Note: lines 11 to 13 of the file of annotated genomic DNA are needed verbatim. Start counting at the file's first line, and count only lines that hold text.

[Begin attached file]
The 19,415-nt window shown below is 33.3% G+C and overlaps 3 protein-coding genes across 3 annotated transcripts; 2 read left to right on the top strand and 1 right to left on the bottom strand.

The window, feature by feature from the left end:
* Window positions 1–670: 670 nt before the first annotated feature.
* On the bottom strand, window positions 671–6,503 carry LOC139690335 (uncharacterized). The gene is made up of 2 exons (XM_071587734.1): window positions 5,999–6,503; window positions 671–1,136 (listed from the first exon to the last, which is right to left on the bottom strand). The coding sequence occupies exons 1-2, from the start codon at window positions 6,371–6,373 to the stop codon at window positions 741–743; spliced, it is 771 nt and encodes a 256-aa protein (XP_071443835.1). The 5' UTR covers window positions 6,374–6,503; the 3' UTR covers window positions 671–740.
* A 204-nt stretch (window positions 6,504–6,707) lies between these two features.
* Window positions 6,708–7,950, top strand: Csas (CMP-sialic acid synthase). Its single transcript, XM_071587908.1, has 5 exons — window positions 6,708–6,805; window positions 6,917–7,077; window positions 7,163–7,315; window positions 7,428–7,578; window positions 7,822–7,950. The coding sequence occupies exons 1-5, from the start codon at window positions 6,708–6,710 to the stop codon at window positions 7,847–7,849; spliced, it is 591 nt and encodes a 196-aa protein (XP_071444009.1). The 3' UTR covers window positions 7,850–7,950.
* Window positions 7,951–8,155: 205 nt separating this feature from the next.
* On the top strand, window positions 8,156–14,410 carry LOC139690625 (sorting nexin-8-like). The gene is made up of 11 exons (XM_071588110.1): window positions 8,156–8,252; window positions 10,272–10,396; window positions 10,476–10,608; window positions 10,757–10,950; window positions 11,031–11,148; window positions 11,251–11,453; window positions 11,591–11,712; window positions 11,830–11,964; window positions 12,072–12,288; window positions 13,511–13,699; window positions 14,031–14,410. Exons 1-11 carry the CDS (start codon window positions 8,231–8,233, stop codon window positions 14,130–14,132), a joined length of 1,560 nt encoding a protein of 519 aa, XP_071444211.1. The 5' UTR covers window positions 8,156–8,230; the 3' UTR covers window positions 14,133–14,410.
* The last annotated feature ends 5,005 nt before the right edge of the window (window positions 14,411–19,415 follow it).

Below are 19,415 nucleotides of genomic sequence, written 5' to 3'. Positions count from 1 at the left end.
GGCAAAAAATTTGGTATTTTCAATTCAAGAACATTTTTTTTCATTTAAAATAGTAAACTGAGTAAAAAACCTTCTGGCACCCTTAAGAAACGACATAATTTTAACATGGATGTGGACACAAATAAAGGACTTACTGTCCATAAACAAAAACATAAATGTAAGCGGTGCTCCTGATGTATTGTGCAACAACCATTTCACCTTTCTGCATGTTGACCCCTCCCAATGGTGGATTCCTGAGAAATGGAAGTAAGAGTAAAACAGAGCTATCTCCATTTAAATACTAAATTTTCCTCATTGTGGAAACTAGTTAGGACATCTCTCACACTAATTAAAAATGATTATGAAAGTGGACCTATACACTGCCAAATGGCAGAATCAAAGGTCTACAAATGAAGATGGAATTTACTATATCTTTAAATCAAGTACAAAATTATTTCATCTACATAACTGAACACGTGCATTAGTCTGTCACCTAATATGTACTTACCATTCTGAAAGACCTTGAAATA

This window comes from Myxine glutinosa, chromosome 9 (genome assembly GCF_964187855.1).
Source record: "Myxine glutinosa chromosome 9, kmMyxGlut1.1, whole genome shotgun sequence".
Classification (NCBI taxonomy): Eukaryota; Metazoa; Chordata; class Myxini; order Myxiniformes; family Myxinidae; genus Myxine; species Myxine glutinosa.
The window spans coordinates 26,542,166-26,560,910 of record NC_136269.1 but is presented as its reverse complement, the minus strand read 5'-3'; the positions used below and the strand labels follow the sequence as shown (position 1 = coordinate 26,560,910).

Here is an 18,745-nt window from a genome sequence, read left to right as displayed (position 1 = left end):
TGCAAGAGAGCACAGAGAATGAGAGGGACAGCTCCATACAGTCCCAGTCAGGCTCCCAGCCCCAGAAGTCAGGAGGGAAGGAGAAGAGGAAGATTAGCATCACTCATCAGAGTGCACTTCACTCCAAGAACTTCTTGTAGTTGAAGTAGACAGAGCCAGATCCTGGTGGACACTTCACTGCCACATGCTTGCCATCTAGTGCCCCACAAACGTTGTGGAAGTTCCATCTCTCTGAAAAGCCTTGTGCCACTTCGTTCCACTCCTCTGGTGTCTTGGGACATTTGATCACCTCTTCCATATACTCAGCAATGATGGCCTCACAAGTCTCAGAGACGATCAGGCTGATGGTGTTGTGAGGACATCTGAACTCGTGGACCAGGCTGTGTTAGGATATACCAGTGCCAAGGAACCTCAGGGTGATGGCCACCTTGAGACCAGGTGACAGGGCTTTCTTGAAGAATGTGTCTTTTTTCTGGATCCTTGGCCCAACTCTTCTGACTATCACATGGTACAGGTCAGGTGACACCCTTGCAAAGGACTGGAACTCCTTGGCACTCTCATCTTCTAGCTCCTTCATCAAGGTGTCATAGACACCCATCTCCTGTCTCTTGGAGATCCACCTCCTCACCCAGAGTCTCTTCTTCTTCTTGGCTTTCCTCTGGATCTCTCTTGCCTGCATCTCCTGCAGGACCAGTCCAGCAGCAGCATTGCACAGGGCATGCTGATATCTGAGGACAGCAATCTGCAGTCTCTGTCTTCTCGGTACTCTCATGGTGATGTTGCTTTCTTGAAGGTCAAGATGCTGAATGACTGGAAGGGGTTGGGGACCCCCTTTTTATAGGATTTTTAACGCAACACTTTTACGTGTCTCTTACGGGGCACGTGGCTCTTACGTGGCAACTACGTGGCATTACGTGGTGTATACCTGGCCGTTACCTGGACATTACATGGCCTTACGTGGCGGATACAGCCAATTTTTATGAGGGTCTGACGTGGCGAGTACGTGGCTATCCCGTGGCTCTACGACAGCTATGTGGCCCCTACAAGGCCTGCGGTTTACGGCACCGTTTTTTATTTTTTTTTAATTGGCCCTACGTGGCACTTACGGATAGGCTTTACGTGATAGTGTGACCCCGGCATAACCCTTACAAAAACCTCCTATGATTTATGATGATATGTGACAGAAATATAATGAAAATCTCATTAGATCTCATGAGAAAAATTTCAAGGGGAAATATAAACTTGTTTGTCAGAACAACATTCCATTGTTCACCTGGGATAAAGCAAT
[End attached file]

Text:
GGCAAAAAATTTGGTATTTTCAATTCAAGAACATTTTTTTTCATTTAAAATAGTAAACTGAGTAAAAAACCTTCTGGCACCCTTAAGAAACGACATAATTTTAACATGGATGTGGACACAAATAAAGGACTTACTGTCCATAAACAAAAACATAAATGTAAGCGGTGCTCCTGATGTATTGTGCAACAACCATTTCACCTTTCTGCATGTTGACCCCTCCCAATGGTGGATTCCTGAGAAATGGAAGTAAGAGTAAAACAGAGCTATCTCCATTTAAATACTAAATTTTCCTCATTGTGGAAACTAGTTAGGACATCTCTCACACTAATTAAAAATGATTATGAAAGTGGACCTATACACTGCCAAATGGCAGAATCAAAGGTCTACAAATGAAGATGGAATTTACTATATCTTTAAATCAAGTACAAAATTATTTCATCTACATAACTGAACACGTGCATTAGTCTGTCACCTAATATGTACTTACCATTCTGAAAGACCTTGAAATA

This window comes from Myxine glutinosa, chromosome 9 (genome assembly GCF_964187855.1).
Source record: "Myxine glutinosa chromosome 9, kmMyxGlut1.1, whole genome shotgun sequence".